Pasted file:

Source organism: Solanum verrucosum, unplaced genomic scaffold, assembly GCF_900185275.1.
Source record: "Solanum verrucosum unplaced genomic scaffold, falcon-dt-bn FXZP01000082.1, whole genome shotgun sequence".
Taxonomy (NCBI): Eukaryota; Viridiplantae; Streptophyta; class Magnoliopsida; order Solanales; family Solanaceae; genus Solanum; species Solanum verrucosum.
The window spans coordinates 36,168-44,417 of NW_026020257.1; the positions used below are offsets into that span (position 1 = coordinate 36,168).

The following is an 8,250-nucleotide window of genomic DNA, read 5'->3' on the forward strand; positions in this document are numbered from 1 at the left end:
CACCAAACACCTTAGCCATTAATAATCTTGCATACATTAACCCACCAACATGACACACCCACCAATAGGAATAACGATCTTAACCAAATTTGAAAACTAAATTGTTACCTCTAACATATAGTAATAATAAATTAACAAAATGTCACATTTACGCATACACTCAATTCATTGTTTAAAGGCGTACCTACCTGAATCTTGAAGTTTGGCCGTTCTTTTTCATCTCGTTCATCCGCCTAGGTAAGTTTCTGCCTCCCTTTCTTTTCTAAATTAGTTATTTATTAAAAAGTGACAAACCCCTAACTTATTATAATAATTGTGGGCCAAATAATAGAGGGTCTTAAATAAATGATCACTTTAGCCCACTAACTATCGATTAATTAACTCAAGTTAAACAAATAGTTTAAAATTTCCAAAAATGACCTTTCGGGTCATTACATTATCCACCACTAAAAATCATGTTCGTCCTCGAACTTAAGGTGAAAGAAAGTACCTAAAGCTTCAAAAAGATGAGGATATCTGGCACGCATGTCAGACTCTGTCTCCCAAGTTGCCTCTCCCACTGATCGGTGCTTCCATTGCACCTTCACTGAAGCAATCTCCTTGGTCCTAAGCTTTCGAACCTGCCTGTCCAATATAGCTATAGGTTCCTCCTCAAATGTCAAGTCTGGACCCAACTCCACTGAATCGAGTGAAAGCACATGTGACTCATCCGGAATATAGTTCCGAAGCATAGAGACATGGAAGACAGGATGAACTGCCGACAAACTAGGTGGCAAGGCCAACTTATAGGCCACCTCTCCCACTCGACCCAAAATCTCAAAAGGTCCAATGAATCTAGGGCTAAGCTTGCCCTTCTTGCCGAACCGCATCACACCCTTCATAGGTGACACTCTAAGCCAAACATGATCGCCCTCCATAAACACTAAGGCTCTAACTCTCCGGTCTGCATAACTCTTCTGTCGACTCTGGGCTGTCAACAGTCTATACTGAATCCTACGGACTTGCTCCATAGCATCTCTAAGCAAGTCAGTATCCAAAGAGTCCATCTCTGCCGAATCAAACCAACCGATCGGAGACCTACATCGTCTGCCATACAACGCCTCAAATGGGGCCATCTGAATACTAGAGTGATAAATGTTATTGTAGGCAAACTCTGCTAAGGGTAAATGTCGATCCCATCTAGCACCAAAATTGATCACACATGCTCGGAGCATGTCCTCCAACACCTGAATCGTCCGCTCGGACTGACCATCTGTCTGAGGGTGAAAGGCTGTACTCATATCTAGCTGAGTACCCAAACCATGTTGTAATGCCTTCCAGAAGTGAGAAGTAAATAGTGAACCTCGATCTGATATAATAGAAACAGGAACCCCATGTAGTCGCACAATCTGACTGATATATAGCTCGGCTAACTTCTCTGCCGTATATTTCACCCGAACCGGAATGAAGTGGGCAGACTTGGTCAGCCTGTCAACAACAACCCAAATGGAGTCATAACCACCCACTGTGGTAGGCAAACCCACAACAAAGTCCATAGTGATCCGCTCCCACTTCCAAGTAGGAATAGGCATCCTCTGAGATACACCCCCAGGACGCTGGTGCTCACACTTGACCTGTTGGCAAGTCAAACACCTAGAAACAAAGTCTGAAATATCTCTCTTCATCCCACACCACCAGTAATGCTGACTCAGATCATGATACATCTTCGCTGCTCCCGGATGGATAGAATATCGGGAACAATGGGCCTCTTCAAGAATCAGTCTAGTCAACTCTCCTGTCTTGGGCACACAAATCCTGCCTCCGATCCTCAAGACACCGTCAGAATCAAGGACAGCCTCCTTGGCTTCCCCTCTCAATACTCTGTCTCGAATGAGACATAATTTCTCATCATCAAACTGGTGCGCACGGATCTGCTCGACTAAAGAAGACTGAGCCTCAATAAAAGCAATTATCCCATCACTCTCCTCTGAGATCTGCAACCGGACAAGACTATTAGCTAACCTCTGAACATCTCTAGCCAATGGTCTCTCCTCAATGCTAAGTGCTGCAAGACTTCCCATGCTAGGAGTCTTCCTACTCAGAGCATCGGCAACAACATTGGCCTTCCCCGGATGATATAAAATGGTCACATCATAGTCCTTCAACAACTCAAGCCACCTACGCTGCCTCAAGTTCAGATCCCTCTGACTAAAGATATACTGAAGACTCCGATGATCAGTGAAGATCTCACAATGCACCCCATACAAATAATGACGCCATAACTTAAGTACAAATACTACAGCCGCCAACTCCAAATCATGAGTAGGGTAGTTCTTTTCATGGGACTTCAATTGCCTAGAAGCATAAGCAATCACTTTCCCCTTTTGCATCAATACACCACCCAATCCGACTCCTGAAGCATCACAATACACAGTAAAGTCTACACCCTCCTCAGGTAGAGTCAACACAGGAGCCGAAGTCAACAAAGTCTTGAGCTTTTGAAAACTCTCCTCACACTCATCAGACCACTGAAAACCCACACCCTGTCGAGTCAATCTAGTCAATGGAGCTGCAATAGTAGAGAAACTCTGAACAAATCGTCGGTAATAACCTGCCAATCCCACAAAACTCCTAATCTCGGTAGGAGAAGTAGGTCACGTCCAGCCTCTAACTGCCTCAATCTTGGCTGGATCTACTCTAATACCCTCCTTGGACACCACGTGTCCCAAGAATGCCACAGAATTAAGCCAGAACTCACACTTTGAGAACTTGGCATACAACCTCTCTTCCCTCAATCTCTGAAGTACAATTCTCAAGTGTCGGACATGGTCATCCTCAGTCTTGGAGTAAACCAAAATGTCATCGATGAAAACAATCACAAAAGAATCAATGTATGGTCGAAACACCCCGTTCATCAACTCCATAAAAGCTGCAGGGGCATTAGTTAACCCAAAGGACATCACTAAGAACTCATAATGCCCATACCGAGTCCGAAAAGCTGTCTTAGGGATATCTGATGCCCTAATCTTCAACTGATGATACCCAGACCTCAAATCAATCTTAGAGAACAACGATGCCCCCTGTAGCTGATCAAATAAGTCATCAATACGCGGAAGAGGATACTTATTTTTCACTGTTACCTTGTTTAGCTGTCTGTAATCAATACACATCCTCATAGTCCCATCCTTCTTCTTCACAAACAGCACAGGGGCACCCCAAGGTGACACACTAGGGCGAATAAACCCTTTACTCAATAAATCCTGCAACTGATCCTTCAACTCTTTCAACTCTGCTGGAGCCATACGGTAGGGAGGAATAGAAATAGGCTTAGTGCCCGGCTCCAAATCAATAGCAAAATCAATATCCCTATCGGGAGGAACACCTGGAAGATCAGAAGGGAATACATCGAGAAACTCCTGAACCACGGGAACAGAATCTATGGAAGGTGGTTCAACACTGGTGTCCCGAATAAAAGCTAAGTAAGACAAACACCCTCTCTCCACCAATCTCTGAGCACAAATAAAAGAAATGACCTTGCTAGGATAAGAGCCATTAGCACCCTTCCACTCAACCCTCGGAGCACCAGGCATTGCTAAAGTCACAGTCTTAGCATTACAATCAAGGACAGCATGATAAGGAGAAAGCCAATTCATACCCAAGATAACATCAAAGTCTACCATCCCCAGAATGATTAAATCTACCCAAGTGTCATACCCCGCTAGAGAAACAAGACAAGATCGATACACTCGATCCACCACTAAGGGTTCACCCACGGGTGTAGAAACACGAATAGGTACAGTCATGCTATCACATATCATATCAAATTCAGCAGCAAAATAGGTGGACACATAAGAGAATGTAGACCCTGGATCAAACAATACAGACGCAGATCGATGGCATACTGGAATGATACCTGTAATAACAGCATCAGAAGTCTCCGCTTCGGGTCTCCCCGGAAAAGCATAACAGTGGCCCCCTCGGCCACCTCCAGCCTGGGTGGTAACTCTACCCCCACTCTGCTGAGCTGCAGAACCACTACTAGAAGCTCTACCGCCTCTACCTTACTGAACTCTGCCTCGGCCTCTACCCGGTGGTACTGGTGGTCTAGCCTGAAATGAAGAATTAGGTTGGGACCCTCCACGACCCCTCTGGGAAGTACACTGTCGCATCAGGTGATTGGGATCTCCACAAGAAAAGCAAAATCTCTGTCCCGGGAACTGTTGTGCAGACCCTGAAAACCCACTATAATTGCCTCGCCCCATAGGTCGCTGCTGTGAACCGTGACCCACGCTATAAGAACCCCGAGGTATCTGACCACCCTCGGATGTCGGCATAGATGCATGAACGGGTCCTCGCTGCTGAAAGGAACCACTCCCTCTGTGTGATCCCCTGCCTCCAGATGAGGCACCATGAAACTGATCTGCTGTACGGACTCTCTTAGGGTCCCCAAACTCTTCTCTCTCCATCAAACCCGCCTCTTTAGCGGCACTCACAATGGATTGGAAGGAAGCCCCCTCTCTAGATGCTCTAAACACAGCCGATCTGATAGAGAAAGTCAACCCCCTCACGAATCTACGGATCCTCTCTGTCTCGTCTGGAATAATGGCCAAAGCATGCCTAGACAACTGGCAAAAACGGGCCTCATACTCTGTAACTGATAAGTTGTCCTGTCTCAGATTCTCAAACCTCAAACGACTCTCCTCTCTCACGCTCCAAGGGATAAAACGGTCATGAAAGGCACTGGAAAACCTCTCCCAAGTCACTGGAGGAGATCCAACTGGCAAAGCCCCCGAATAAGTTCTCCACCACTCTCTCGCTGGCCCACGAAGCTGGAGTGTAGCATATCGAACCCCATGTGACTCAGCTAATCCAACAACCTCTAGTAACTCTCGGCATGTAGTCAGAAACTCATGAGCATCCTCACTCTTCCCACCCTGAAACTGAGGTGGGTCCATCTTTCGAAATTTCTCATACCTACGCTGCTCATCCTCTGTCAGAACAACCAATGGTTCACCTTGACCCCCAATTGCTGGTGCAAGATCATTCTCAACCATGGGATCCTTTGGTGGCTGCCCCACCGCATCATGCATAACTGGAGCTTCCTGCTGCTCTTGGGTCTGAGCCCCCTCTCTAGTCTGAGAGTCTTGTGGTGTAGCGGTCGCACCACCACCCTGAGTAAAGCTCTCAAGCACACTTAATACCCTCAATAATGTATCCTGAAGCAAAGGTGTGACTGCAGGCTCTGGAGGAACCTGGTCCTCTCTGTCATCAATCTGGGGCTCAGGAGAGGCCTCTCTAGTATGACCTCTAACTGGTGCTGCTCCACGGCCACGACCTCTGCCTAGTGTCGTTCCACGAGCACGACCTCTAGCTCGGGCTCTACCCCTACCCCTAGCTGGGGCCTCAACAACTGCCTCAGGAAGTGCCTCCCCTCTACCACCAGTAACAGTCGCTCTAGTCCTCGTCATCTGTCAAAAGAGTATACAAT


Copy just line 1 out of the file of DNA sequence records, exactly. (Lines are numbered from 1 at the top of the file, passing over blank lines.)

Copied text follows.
Source organism: Solanum verrucosum, unplaced genomic scaffold, assembly GCF_900185275.1.